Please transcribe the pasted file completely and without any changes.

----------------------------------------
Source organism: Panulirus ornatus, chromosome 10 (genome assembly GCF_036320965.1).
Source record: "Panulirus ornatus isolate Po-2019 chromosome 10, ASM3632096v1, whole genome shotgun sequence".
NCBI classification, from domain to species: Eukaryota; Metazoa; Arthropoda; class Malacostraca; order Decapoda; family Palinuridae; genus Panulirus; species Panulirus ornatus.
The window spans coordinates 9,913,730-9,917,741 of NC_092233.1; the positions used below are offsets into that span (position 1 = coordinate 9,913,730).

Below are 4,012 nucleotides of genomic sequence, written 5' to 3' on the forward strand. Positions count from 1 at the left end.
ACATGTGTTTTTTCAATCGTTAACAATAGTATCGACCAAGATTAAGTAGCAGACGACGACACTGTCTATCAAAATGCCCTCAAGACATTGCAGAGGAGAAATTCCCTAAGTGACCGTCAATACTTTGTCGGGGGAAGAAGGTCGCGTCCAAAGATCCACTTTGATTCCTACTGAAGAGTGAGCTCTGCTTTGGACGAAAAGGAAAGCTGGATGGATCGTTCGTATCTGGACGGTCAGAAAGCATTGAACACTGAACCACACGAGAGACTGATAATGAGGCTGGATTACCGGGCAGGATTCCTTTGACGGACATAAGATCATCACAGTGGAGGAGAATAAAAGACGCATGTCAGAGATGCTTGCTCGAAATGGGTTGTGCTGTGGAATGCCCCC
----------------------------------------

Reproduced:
Source organism: Panulirus ornatus, chromosome 10 (genome assembly GCF_036320965.1).
Source record: "Panulirus ornatus isolate Po-2019 chromosome 10, ASM3632096v1, whole genome shotgun sequence".
NCBI classification, from domain to species: Eukaryota; Metazoa; Arthropoda; class Malacostraca; order Decapoda; family Palinuridae; genus Panulirus; species Panulirus ornatus.
The window spans coordinates 9,913,730-9,917,741 of NC_092233.1; the positions used below are offsets into that span (position 1 = coordinate 9,913,730).

Below are 4,012 nucleotides of genomic sequence, written 5' to 3' on the forward strand. Positions count from 1 at the left end.
ACATGTGTTTTTTCAATCGTTAACAATAGTATCGACCAAGATTAAGTAGCAGACGACGACACTGTCTATCAAAATGCCCTCAAGACATTGCAGAGGAGAAATTCCCTAAGTGACCGTCAATACTTTGTCGGGGGAAGAAGGTCGCGTCCAAAGATCCACTTTGATTCCTACTGAAGAGTGAGCTCTGCTTTGGACGAAAAGGAAAGCTGGATGGATCGTTCGTATCTGGACGGTCAGAAAGCATTGAACACTGAACCACACGAGAGACTGATAATGAGGCTGGATTACCGGGCAGGATTCCTTTGACGGACATAAGATCATCACAGTGGAGGAGAATAAAAGACGCATGTCAGAGATGCTTGCTCGAAATGGGTTGTGCTGTGGAATGCCCCC